The largest farm in the area was North West Farm, which covered an area of over 184 acres and extended north from Cauldwell Lane towards Earsdon Village and the smallest; Bygate Farm covered an area of around only 23 acres and was situated to the south of Bygate Road and St. Ronan's Road.
Others included East Farm, North East (Village Farm), Red House Farm, North Farm, West Farm, South West Farm, Seatonville Farm, Burnt House Farm, Rake House Farm, South Farm, Hill Heads Farm and Blacksmiths Farm, (sometimes referred to as Dickies Holm Farm).
An area of common land known as Chamberlain's Meadow took in the area now occupied by Monkseaton First School and part of Churchill, Roker and Maple Avenue. Since 1850, many fields and farms were sold off to accommodate housing and expanding development, as a result of which, some newer and smaller farms came into being. These included Newsteads Farm at West Monkseaton from within the lands of North West Farm, and also Burnt House Nurseries, which were created from the last remaining fields of Burnt House Farm following its demolition in 1929.
Two other areas of farmland not included in this field plan, stood immediately outside the boundary of Monkseaton: Briar Dene Farm to the North and Murton Steads Farm to the SouthWest.
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East Farm and its outbuildings stood slightly to the east of the present Ship Inn, on the corner of what is now Percy Terrace and Lyndhurst Road, and probably dates to the 1600s.
Originally the home of a Henry Nicholson, the first record of the building appears in 1710 when it was surrendered by a John Mills together with the principal part of the stackyard to his son, John Mills. The Mills family were, at this time, prominent land and property owners in the village.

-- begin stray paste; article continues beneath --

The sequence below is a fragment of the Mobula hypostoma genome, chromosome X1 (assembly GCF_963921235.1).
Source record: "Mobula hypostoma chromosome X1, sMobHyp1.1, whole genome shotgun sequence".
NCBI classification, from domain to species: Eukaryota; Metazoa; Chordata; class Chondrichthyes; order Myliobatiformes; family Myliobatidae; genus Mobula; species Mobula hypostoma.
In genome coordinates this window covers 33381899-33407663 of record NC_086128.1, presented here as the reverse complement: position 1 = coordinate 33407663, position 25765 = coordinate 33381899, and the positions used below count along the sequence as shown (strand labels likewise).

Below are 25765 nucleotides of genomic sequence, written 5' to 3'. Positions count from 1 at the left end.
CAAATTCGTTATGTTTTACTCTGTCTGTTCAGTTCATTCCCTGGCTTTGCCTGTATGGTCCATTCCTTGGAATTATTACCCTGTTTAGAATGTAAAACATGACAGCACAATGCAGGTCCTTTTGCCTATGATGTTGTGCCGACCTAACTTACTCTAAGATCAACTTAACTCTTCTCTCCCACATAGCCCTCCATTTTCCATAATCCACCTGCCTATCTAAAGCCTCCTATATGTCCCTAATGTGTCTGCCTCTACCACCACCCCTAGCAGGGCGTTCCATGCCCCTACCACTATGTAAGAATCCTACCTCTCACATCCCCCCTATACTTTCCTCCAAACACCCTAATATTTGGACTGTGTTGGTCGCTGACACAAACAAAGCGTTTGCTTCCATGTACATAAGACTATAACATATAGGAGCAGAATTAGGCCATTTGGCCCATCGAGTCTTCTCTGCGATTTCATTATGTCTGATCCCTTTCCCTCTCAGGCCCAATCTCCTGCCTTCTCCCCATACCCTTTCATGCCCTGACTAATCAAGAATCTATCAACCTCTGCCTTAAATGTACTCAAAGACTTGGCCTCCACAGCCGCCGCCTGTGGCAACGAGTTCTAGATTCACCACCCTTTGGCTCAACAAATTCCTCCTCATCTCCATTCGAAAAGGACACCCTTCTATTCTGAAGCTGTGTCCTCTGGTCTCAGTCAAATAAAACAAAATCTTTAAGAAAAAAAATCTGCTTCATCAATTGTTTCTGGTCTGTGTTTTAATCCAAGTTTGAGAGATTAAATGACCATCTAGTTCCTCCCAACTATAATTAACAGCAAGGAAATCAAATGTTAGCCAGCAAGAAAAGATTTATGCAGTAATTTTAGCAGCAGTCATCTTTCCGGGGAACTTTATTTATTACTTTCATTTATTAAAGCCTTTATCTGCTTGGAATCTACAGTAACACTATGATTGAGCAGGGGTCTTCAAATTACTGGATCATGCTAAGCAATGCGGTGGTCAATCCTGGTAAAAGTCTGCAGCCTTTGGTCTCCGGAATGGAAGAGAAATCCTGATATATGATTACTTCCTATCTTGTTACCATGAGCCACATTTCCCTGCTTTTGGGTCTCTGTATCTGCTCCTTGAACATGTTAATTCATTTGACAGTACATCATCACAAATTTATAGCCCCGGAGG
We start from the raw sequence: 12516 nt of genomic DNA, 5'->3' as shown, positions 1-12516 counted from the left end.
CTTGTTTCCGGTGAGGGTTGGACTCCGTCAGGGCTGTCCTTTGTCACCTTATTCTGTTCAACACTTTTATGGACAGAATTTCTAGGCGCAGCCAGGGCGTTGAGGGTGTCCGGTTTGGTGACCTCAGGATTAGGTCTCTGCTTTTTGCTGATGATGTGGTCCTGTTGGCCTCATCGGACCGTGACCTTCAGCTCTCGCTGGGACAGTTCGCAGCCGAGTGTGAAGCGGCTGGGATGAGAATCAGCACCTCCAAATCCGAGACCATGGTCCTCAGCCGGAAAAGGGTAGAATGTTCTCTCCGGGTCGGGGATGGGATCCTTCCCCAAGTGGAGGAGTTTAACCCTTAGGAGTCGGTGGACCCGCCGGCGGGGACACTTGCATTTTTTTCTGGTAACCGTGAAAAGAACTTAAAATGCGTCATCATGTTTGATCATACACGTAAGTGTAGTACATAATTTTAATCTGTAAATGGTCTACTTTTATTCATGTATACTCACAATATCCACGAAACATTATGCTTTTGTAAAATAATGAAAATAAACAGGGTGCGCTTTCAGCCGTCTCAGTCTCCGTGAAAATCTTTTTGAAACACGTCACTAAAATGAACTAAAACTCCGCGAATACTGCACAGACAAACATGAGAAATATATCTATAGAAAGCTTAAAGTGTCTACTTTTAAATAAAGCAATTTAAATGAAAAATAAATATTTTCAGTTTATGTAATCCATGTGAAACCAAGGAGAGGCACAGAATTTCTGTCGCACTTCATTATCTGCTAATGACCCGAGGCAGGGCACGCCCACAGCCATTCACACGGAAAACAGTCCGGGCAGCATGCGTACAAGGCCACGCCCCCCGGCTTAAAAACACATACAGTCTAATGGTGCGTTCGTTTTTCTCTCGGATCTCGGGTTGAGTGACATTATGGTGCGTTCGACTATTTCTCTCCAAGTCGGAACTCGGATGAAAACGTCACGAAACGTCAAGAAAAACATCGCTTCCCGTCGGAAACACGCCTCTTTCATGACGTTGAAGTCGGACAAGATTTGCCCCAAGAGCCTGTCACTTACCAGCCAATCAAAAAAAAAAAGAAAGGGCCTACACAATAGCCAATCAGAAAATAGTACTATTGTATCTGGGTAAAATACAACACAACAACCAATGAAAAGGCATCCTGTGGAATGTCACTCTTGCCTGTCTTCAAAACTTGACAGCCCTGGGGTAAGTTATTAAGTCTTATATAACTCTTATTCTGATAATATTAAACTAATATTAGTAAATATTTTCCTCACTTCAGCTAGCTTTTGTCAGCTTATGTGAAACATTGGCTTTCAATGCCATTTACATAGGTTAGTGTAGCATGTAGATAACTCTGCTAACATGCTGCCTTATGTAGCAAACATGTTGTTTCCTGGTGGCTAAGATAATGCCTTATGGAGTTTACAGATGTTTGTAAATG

By 1757, East Farm was shown to be in the possession of a Henry Hudson Esq. It is recorded that during the 1800s whilst some wallpaper was being removed from a room in the farmhouse, a large oil painting was found on a stone above a chimney-piece. The painting was said to be in a 'remarkable state of preservation', and depicted a ruined castle on a hill surrounded by trees. Nothing further is known of this picture.
In another room, a romantic legend was found scratched on a glass window pane which read: "John Bennet, Margaret Hall, 1796 — Lovers". Sadly nothing is known of this couple.
Between 1827 to sometime after 1841, the tenant of East Farm was recorded as an Ann Nixon, which for many years thereafter was locally referred to as 'Nixon's Farm'. A well which stood close to East Farm was known as 'Nixon's Well' or 'Nixon's Pond' and could be topped up and fed by diverting the water course running from the higher Cold Well. This pond was regularly used as the watering place for cattle and horses.
Another well which stood in a nearby field and known as the 'Far Well' was occasionally used when other water supplies failed.
Other tenant farmers over the years have included Percival Wright (1851), Thomas Wright (1871), William Nesbit (1887), William Harrett (1889), John Nellis (1899), and Henry James (1924). The farmhouse was uninhabited during 1881, and the site was demolished and cleared in 1961 to make way for new housing on Percy Terrace under the name of Relton Place.